49ers secondary was blessed with two top newcomers
The 49ers had 24 newcomers on their roster this season, and to say they made a difference in the team’s 2011 turnaround would be an understatement. Some made more of a difference than others. The Niners wouldn’t have won 14 games and made it to the NFC Championship Game without them, and here are the top five newcomers who contributed the most to San Francisco’s newfound success.
1. K David Akers
The 49ers had a good kicker in Joe Nedney the past six seasons before Akers arrived on the scene this past summer. Now they have a great one. And Akers showed what greatness is on a regular basis during his terrific 2011 season, arguably the best ever for a kicker in NFL history. He also displayed what that greatness could mean for a team in the fine-line NFL, where the difference between winning and losing often can come down to the end of someone’s kicking toe. In Akers, the 49ers could be confident they had one of the best and most reliable toes in the business. And they relied on him often – Akers attempted 52 field goals this season, the most in NFL history. He made 44 of them – also a new league record – and his NFL-high 166 points were the most ever in a season by a kicker. Akers ranked fourth in the NFL with 47 touchbacks, and the 13th-year veteran also became a leader that players looked up to in the San Francisco locker room. Akers was the first 49ers kicker to be named first-team All-Pro in 22 years and the first in 48 years to be named the NFC’s kicker in the Pro Bowl. Yeah, you could say this newcomer made a difference.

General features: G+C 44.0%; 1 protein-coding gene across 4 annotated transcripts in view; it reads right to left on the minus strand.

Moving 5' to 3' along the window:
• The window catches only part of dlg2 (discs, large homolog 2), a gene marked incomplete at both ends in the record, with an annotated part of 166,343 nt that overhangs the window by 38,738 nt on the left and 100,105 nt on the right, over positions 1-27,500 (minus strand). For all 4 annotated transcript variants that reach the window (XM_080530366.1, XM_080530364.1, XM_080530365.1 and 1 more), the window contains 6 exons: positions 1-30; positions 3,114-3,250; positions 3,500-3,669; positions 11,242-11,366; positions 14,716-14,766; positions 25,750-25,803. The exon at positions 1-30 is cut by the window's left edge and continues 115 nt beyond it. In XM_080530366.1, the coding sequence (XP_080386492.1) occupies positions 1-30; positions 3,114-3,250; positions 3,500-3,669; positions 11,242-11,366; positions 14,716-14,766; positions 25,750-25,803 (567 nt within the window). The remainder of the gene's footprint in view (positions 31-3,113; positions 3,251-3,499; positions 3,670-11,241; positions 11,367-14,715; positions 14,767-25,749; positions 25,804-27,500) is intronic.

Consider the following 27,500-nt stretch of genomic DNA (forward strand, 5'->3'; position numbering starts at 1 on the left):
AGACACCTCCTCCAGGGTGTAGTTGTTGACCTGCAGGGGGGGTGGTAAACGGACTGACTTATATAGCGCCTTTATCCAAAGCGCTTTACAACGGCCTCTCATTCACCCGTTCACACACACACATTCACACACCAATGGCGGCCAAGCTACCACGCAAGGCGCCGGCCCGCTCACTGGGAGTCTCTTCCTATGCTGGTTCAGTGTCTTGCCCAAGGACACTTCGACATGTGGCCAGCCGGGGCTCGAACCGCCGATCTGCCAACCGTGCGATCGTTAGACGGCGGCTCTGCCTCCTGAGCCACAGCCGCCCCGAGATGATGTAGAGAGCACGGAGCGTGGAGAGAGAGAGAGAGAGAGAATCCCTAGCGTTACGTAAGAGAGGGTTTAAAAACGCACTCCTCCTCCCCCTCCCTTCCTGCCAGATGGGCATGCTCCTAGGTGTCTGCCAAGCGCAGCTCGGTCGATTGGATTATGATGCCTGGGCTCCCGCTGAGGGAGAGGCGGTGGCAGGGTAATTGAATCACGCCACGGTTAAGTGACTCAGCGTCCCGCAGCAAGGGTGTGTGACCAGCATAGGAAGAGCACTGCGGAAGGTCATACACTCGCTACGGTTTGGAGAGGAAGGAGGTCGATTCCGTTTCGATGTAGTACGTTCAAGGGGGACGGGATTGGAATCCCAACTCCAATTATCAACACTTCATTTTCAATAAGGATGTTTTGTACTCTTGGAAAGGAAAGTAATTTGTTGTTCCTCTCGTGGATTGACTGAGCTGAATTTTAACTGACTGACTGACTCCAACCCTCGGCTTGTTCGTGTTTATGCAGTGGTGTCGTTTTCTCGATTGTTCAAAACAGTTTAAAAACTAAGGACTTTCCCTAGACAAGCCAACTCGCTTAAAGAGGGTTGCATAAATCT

2. CB Carlos Rogers
The 49ers have been looking for a legitimate No. 1 cover cornerback since… well… you may have to go back to the days when Eric Davis and Deion Sanders were patrolling the edges in the San Francisco secondary during the mid 1990s. The Niners thought they were buying a legitimate No. 1 CB back in 2007 when they made free agent Nate Clements the highest-paid defender in NFL history with an eight-year, $80 million deal. But as it turned out, Clements often struggled in coverage, and he only made it through half that deal before the 49ers finally cut their losses. To replace Clements, the Niners got lucky to find Rogers still unsigned a week into free agency after the lockout was lifted in late July. They snapped him up with a one-year deal for $4.25 million, which proved to be one of the bargains of the century for San Francisco. Rogers stepped in on the left side and immediately established himself as the team’s No. 1 cornerback, and his strength was coverage – just what the Niners needed on the edge with two imposing, hard-hitting safeties in the middle. Rogers was both excellent and consistent throughout the season, leading the 49ers with 18 passes defensed and tying for fourth in the NFL with six interceptions – the most by a San Francisco cornerback since Walt Harris had eight in 2006. Rogers also became the first San Francisco cornerback to be named a NFC starter in the Pro Bowl since … well… Eric Davis in 1996.
3. SS Donte Whitner